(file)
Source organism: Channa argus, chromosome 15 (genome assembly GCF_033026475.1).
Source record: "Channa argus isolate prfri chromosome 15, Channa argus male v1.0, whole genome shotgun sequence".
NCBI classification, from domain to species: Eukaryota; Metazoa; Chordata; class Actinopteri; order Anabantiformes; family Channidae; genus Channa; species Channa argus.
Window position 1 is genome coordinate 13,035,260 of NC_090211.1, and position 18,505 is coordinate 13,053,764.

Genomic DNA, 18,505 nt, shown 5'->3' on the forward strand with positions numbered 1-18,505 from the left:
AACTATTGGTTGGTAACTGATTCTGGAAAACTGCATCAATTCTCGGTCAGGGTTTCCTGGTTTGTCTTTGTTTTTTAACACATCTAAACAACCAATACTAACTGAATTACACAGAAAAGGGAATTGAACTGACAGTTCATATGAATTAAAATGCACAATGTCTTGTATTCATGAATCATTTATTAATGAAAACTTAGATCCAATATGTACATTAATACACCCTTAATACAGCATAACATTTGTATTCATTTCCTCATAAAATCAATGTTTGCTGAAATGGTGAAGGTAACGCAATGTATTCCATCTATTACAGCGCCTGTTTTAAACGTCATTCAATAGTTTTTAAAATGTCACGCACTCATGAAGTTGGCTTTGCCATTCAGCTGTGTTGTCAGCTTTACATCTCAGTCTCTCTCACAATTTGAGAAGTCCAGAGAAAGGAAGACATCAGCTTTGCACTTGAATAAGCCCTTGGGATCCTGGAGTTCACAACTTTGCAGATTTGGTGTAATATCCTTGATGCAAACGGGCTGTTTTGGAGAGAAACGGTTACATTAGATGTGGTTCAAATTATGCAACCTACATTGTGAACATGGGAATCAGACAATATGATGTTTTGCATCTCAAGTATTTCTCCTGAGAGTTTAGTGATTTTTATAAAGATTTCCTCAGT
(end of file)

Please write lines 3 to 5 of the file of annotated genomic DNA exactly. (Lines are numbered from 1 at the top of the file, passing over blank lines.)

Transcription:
NCBI classification, from domain to species: Eukaryota; Metazoa; Chordata; class Actinopteri; order Anabantiformes; family Channidae; genus Channa; species Channa argus.
Window position 1 is genome coordinate 13,035,260 of NC_090211.1, and position 18,505 is coordinate 13,053,764.

Genomic DNA, 18,505 nt, shown 5'->3' on the forward strand with positions numbered 1-18,505 from the left: